Wednesday, February 22, 2017

Agricultural Commodities: Farmers To Plant Soybeans Rather Than Corn

From Bloomberg: 

Planting Decision No Brainer as U.S. Farms Swap Corn for Soy
  • Acreage used for soy may exceed corn for first time since 1983
  • Soy price premium signals record crop for world’s top grower
Planting decisions for U.S. corn and soybean farmers are a bit of a no-brainer this year. After confronting the prospects of losses on both crops in 2016, soybeans are now more profitable, which means the world’s largest grower may harvest a record crop for a second straight year.

While corn is still king -- it’s the largest U.S. crop by value and volume -- farmers from North Dakota to Texas are preparing to use more of their land on soybeans instead. That’s because cash prices have jumped 9.2 percent since the 2016 harvest, creating the widest premium over corn in 29 years, and the oilseed is cheaper to grow.
“It’s the difference between choosing to operate in the black or in the red,” said Jon Mutschler, 48, who farms 2,500 acres (1,012 hectares) in Minnesota with his wife and son. “The market is telling us to plant soybeans,” he said. Mutschler will sow 55 percent of his land with corn, down from 67 percent last season, and boost soybeans to 45 percent from 33 percent.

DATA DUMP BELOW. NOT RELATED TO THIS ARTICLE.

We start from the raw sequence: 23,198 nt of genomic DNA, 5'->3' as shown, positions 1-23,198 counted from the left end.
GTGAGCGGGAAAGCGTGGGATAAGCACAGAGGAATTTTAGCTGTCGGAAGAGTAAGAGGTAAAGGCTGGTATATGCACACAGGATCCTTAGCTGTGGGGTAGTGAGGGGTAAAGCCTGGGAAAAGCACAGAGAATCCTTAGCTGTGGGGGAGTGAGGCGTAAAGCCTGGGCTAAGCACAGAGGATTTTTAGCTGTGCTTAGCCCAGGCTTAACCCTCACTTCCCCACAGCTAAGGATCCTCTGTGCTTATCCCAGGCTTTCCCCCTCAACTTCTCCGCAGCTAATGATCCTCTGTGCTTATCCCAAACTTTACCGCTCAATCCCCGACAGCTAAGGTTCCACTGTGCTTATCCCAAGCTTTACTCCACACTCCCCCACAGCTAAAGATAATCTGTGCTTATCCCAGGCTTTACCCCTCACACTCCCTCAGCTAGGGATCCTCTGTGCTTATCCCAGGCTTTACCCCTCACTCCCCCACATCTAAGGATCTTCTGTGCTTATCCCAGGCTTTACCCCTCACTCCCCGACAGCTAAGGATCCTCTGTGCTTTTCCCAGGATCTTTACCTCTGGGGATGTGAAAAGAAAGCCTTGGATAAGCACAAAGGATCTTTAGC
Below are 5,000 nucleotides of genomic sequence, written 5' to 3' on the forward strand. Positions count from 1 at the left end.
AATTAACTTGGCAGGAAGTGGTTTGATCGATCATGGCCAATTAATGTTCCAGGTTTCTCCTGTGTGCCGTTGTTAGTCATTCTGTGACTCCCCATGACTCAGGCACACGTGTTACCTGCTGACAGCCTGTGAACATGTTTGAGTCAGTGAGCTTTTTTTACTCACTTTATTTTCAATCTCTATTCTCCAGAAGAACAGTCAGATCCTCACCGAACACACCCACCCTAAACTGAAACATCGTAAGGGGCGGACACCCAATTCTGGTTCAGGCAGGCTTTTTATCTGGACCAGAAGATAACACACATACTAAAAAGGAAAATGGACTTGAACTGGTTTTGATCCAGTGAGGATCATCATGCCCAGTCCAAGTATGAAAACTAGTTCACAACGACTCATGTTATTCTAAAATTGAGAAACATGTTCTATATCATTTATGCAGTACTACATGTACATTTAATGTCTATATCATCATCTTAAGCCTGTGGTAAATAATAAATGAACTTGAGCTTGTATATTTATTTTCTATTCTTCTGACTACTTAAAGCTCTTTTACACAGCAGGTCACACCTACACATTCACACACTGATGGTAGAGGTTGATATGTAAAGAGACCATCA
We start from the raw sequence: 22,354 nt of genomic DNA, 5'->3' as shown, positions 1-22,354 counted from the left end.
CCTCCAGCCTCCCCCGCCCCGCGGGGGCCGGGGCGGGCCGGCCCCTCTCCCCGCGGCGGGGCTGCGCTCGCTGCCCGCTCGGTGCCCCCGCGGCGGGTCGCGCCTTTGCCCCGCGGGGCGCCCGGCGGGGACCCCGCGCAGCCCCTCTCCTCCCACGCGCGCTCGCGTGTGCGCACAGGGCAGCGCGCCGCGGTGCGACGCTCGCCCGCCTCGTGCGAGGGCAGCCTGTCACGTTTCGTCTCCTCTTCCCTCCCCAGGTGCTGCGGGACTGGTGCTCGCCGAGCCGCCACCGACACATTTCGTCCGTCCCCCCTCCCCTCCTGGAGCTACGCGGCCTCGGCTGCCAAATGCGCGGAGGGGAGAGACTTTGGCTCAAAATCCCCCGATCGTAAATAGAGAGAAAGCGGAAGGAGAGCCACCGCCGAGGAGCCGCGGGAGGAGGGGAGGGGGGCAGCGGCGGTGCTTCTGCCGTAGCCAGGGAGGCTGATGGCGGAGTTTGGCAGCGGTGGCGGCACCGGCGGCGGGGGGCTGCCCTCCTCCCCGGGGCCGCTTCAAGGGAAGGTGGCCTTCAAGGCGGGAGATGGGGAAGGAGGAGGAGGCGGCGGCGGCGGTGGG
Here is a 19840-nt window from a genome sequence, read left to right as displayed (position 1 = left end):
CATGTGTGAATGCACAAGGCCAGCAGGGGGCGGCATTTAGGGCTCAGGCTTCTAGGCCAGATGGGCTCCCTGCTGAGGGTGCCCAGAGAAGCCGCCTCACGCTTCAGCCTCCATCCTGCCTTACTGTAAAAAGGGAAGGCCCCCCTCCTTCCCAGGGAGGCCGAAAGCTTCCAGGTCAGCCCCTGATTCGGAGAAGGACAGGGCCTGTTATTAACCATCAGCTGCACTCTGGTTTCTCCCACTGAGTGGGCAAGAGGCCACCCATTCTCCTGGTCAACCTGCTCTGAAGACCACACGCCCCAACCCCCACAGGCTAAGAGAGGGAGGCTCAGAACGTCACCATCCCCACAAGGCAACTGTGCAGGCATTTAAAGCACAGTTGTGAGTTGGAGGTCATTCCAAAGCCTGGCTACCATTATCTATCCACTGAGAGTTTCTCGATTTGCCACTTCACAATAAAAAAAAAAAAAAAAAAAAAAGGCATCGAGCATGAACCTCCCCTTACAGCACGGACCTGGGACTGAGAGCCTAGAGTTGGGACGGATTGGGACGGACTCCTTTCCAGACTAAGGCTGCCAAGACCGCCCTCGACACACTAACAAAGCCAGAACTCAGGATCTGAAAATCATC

Seed technology that combats drought, bugs and disease is helping U.S. farmers produce record amounts of corn and soybeans on every acre, but demand prospects are better for soybeans used to make animal feed, cooking oil and biofuel. Rising global consumption of meat, poultry, eggs and dairy has doubled the amount of soy-based meal in animal feed since 2000. Most of that growth occurred in China, the biggest pork producer, where soybean imports have doubled in the past eight years.
Soybean prices in 2016 posted the first annual increase in four years, and they are up in 2017. To maximize revenue and take advantage of the rally, American farmers probably will expand soybean planting 5.8 percent to a record 88.27 million acres, the third increase in four years, according to a Bloomberg survey of 25 trading firms and analysts. Corn sowing may fall 3.6 percent to 90.77 million acres, the biggest drop in three seasons....MUCH MORE 
Here's the last 14 months of each, via FinViz